Mr. SANDLIN. You live in Eastern Colorado?
Mr. CUMMINGS. I live 65 miles north of Denver, at Fort Collins.

The experiments at the college have demonstrated this: They were building silos there at a cost of $1,000 to $1,200. Somebody in that country conceived the idea that they could make a trench silo. The college tried it. We put all those hundred acres of corn in a trench silo, and I do not think it cost a hundred dollars to build. It would have cost 3 or 4 thousand dollars to build the old-fashioned silos. So there is no doubt as to the benefit from this work.

In regard to their beet experiments there, we are bothered with what we call the curly-top disease, that causes the leaves to curl up and the beets to die. We have perfected seed now, which, when

planted side by side, in the same fields, with other beets, will produce from 3 to 7 tons per acre more. That is one fourth or one half of a good crop and it adds about 2 percent more to the sugar content.

They are also experimenting in regard to the planting of beets, that is, whether you should irrigate them heavily, or use only a certain amount of water to irrigate them, or whether you should use the water in 2 or 3 excessively heavy soakings, or spread it over 5 or 6 irrigations. They are conducting such experiments as that. That is done in the district in which I happen to live, which is the largest sugar-producing district in the United States. To show you the importance of this work there, I will say that we grew 212,000 acres in beets last year, producing 2,621,000 tons. Each acre of these beets meant $35 in freight to the railroads.

Mr. SANDLIN. Has the result of the studies by the stations been helpful to your agriculture?

Mr. CUMMINGS. There is no question about that. It is just as essential as any of the benefits that would come from experimenting with medicines or in surgery. This is like an advance in medicine, surgery, or anything like that.

Years ago I did not see much in the college experimental station, but after living there with the agricultural college work, I have changed my mind. I changed my mind, because seeing is believing. If you take any old hard-headed farmer, and show him two crops, growing side by side, under the same soil and climatic conditions, but one producing far more than the other, he is convinced.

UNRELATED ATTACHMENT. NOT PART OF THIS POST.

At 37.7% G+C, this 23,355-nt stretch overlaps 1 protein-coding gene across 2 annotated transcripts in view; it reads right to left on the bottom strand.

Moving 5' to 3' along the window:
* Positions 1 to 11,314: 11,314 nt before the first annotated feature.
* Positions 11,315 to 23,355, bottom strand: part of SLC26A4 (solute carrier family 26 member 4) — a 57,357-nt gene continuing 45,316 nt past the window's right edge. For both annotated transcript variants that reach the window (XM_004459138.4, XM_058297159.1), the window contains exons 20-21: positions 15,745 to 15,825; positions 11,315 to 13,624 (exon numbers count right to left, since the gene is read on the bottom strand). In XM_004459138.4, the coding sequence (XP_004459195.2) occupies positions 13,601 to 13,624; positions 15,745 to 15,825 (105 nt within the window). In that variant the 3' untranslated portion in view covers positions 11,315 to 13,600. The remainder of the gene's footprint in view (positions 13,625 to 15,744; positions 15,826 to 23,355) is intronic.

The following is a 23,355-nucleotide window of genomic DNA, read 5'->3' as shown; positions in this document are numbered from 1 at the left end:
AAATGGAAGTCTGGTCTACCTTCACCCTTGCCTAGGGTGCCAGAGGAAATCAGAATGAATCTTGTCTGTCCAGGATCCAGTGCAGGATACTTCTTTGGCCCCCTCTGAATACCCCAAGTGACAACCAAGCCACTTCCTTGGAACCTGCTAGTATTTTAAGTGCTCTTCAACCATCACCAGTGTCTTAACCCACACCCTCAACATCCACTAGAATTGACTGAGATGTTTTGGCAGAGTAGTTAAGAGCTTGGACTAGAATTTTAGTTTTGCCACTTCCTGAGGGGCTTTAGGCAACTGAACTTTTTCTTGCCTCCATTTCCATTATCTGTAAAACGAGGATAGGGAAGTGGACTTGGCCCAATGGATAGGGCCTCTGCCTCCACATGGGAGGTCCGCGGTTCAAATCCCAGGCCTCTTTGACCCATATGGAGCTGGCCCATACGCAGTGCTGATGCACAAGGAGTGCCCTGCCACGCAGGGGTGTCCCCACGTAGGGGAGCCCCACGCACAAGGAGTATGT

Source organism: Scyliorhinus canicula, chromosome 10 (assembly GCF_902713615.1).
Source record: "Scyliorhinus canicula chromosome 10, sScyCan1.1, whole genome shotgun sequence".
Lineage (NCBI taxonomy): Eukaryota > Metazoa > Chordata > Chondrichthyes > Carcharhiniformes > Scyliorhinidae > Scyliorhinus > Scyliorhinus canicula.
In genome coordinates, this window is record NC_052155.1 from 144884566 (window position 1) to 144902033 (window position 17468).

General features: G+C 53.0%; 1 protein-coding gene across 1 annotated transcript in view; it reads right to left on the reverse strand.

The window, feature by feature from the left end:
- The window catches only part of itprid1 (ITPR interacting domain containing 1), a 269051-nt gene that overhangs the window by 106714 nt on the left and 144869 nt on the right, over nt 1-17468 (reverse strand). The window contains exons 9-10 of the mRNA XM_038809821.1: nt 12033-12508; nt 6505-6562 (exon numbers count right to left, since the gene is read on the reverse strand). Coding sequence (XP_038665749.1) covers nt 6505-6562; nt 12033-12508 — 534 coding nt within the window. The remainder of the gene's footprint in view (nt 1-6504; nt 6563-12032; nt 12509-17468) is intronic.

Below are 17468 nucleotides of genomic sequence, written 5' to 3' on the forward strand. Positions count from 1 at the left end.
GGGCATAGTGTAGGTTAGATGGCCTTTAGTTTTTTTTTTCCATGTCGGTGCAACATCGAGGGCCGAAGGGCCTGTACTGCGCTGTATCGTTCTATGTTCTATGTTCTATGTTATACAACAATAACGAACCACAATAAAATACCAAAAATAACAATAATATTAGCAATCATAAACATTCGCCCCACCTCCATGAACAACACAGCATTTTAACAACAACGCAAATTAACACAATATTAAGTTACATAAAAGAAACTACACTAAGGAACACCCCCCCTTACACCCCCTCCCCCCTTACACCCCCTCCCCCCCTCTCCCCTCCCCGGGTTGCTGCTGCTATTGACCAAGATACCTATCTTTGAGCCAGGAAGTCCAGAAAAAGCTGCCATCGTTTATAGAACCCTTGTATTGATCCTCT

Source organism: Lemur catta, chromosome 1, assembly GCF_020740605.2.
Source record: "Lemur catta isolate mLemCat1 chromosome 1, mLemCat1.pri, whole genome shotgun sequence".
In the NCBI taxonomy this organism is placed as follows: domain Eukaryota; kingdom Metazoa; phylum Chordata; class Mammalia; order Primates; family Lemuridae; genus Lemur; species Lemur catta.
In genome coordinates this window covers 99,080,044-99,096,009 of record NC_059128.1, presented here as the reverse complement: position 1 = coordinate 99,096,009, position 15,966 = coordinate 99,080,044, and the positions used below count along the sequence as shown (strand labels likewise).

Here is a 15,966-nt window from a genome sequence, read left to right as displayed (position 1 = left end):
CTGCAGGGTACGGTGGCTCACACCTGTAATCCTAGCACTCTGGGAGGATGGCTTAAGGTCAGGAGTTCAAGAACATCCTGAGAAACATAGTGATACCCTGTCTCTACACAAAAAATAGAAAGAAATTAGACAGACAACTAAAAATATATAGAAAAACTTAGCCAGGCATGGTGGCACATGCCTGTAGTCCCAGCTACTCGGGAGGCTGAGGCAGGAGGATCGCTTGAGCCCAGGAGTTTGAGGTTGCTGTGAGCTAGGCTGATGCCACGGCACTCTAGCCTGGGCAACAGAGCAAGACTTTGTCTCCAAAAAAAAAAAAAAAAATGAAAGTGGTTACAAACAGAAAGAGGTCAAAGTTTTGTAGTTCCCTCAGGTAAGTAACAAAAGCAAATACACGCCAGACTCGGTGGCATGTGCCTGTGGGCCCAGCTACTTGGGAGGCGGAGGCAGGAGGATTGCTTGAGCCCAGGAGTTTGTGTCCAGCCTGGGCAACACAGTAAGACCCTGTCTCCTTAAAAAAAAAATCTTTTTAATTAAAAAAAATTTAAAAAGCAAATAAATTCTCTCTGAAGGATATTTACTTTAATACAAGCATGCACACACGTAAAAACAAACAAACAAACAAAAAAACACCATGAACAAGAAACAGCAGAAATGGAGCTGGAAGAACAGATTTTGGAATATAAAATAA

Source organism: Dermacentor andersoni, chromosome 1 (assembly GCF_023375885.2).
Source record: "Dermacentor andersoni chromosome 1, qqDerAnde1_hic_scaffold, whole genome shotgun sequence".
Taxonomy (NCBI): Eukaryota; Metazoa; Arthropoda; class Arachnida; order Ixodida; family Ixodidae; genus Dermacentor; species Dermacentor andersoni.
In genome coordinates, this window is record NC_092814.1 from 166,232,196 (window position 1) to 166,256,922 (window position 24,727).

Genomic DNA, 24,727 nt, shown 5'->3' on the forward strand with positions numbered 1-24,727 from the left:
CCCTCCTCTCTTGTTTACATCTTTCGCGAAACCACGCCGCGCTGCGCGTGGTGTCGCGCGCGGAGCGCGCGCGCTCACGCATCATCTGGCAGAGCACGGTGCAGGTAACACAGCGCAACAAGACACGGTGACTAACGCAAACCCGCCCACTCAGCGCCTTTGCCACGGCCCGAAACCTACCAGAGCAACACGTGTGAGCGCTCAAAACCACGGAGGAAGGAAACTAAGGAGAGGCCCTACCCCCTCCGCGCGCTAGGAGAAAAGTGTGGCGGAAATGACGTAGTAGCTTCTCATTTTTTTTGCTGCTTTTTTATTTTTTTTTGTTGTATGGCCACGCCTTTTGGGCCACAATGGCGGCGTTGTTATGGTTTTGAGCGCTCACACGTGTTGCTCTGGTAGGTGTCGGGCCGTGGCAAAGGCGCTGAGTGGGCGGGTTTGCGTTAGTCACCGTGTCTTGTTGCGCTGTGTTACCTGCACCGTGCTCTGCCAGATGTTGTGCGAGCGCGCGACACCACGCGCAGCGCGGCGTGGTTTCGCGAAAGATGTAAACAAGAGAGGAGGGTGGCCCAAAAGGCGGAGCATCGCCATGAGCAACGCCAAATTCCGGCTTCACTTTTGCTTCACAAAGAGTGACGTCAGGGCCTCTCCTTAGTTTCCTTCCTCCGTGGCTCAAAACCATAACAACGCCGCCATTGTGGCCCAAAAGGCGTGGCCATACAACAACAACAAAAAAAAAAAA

Mr. SINCLAIR. He learns that from a visual demonstration, and he must believe it.

Mr. Cummings. Yes. Now, it might be necessary to reduce the expenses at these stations. If necessary, there might be some reduction for some of these people. It might be necessary for them to share that with the rest of us; but it would be a crime to close these stations, and have that work stopped. This work is scattered all over the country, and if the work is stopped, we lose a lot of the benefits that we have obtained. The men might have to take smaller salaries, and suffer in that respect like the rest of us, but I think it would be a criminal mistake, so far as our agriculture is concerned, to discontinue these stations.

Mr. SINCLAIR. It would be unfair to do that in the case of one particular section of agriculture.

Mr. CUMMINGS. Yes; it would be unfair. Those men have spent 10, 15, or 20 years, in studying and developing along that one line. It would be like stopping the research experiment work at Rochester, Minn., or stopping that kind of work in any other business. I have been very brief, and would like to submit an additional statement.


Mr. SANDLIN. We will be glad to have your further statement.

Mr. CUMMINGS. I will submit these further facts relating to the field station for dry-land investigations of the Bureau of Plant Industry at Akron, Colo.:

The field station at Akron is an experimental station for working out facts pertaining to dry-land agriculture. The part which this agriculture plays in Colorado's production is not commonly known. Almost 80 percent of the wheat, oats, and barley produced is grown on the dry lands of our plains east of the Rocky Mountains. Better than 80 percent of the corn, better than 90 percent of the dry beans, better than 90 percent of the sorghums, and almost the entire broomcorn crop is produced on these dry lands.

Kanred winter wheat was first tested out throughly on the Akron station and then generally introduced on our plains by the Colorado Experiment Station and Extension Service.

Two new barleys of very much higher value than any previously grown, Club Mariout and Flynn, have been proved and purified at the Akron station. Club Mariout slightly out yields Flynn, which is a smooth-awned or smooth-bearded barley. The lack of barbs makes it possible to feed the straw or cut grain to livestock without the danger of sore mouth.

The years, 1931, 1932, and 1933, were three of the driest ever to visit our plains section. In spite of drought, Club Mariout barley yielded from 8 to 20 bushels per acre and Flynn practically the same. Over a series of years, Club Mariout has yielded 274 bushels per acre over all barleys except Flynn. On farms it has yielded from 5 to 8 bushels better than the barley commonly used as an average under all conditions.